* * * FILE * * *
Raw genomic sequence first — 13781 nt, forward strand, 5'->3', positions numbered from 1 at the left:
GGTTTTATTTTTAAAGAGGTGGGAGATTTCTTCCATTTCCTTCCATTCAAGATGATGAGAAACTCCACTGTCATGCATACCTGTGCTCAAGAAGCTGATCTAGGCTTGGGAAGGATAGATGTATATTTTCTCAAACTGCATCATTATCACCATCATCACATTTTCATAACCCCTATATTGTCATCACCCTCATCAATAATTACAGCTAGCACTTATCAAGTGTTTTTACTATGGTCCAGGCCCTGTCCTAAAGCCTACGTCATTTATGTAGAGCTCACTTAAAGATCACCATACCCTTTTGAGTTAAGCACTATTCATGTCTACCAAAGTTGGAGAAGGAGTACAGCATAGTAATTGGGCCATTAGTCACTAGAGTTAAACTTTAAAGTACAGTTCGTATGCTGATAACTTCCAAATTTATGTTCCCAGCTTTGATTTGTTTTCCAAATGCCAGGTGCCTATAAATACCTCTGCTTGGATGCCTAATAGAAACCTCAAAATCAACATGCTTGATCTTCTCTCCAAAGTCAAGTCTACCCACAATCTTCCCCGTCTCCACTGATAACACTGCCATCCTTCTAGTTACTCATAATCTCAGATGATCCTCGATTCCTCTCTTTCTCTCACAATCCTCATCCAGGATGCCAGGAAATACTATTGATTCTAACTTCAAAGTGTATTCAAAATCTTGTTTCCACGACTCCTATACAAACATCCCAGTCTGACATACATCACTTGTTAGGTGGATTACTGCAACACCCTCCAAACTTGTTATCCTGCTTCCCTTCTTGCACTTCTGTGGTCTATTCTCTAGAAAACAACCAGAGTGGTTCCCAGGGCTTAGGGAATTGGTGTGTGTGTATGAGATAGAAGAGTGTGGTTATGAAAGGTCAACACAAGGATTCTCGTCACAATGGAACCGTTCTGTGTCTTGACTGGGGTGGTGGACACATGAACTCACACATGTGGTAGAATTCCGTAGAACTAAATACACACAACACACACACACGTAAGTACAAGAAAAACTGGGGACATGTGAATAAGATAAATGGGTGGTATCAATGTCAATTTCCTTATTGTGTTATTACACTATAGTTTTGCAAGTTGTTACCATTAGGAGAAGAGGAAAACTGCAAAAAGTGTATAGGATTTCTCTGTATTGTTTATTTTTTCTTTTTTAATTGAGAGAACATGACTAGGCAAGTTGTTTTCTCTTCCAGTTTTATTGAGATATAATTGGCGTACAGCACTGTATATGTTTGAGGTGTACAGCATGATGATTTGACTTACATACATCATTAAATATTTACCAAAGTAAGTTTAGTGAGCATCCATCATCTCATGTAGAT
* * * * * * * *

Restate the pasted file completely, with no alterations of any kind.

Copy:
Raw genomic sequence first — 13781 nt, forward strand, 5'->3', positions numbered from 1 at the left:
GGTTTTATTTTTAAAGAGGTGGGAGATTTCTTCCATTTCCTTCCATTCAAGATGATGAGAAACTCCACTGTCATGCATACCTGTGCTCAAGAAGCTGATCTAGGCTTGGGAAGGATAGATGTATATTTTCTCAAACTGCATCATTATCACCATCATCACATTTTCATAACCCCTATATTGTCATCACCCTCATCAATAATTACAGCTAGCACTTATCAAGTGTTTTTACTATGGTCCAGGCCCTGTCCTAAAGCCTACGTCATTTATGTAGAGCTCACTTAAAGATCACCATACCCTTTTGAGTTAAGCACTATTCATGTCTACCAAAGTTGGAGAAGGAGTACAGCATAGTAATTGGGCCATTAGTCACTAGAGTTAAACTTTAAAGTACAGTTCGTATGCTGATAACTTCCAAATTTATGTTCCCAGCTTTGATTTGTTTTCCAAATGCCAGGTGCCTATAAATACCTCTGCTTGGATGCCTAATAGAAACCTCAAAATCAACATGCTTGATCTTCTCTCCAAAGTCAAGTCTACCCACAATCTTCCCCGTCTCCACTGATAACACTGCCATCCTTCTAGTTACTCATAATCTCAGATGATCCTCGATTCCTCTCTTTCTCTCACAATCCTCATCCAGGATGCCAGGAAATACTATTGATTCTAACTTCAAAGTGTATTCAAAATCTTGTTTCCACGACTCCTATACAAACATCCCAGTCTGACATACATCACTTGTTAGGTGGATTACTGCAACACCCTCCAAACTTGTTATCCTGCTTCCCTTCTTGCACTTCTGTGGTCTATTCTCTAGAAAACAACCAGAGTGGTTCCCAGGGCTTAGGGAATTGGTGTGTGTGTATGAGATAGAAGAGTGTGGTTATGAAAGGTCAACACAAGGATTCTCGTCACAATGGAACCGTTCTGTGTCTTGACTGGGGTGGTGGACACATGAACTCACACATGTGGTAGAATTCCGTAGAACTAAATACACACAACACACACACACGTAAGTACAAGAAAAACTGGGGACATGTGAATAAGATAAATGGGTGGTATCAATGTCAATTTCCTTATTGTGTTATTACACTATAGTTTTGCAAGTTGTTACCATTAGGAGAAGAGGAAAACTGCAAAAAGTGTATAGGATTTCTCTGTATTGTTTATTTTTTCTTTTTTAATTGAGAGAACATGACTAGGCAAGTTGTTTTCTCTTCCAGTTTTATTGAGATATAATTGGCGTACAGCACTGTATATGTTTGAGGTGTACAGCATGATGATTTGACTTACATACATCATTAAATATTTACCAAAGTAAGTTTAGTGAGCATCCATCATCTCATGTAGAT